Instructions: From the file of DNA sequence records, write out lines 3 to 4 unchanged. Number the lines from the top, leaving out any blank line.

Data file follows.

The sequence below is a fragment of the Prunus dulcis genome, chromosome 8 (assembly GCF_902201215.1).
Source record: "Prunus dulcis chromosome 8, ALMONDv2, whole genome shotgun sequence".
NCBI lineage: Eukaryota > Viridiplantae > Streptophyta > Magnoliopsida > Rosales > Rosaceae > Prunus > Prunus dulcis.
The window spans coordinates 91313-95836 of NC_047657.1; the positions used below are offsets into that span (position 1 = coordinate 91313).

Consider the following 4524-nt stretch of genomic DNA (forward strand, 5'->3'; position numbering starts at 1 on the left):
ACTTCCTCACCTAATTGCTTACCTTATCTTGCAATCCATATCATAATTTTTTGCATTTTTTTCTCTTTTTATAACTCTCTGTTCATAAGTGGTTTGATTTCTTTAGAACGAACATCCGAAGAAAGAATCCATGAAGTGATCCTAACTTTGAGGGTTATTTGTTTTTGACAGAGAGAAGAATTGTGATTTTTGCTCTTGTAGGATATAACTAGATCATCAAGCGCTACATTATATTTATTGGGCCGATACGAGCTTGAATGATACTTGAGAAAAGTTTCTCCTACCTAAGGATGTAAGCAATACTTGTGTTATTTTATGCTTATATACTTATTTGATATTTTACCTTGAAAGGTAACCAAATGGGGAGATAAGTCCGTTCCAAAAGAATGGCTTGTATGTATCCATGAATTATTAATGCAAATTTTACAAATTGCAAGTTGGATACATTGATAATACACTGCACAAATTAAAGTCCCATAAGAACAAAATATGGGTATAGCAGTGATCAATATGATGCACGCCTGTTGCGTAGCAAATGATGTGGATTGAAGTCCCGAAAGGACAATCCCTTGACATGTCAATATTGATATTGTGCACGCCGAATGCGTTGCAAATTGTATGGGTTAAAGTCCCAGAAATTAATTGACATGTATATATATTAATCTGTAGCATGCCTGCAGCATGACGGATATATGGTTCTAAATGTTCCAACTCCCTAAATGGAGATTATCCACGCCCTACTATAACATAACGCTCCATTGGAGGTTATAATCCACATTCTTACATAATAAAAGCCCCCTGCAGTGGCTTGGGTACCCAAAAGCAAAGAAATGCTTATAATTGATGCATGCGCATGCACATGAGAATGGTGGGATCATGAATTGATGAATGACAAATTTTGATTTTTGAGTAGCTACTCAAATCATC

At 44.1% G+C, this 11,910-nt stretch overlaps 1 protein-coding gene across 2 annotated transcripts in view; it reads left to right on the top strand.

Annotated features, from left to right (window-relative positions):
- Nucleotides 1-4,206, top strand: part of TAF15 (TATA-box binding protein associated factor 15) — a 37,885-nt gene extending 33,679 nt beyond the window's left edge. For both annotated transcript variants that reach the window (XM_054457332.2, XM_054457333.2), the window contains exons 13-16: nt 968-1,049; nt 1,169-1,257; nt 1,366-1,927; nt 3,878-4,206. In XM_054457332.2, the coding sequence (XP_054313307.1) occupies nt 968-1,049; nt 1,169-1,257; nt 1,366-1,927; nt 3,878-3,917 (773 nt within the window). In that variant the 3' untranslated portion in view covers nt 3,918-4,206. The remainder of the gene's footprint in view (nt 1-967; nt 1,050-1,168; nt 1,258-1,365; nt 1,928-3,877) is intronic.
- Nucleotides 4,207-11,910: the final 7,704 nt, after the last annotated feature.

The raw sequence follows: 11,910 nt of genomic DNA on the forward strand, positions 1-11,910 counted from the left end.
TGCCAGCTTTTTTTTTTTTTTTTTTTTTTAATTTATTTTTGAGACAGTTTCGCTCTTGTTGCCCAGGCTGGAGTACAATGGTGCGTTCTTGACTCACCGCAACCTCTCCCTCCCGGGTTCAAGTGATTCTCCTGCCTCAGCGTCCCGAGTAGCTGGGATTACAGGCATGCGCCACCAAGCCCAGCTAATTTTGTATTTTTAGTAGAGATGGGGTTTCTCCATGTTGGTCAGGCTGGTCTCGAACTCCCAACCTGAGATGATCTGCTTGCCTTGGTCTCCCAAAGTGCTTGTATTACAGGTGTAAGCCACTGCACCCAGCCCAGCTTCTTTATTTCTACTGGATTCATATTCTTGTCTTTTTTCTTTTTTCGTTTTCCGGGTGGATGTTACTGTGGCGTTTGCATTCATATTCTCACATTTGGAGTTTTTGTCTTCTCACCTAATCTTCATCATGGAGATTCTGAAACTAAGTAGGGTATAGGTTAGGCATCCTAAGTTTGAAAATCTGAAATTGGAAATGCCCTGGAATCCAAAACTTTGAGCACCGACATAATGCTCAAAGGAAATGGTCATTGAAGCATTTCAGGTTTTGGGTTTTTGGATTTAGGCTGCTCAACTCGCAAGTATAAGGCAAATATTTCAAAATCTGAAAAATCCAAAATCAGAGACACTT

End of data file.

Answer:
NCBI lineage: Eukaryota > Viridiplantae > Streptophyta > Magnoliopsida > Rosales > Rosaceae > Prunus > Prunus dulcis.
The window spans coordinates 91313-95836 of NC_047657.1; the positions used below are offsets into that span (position 1 = coordinate 91313).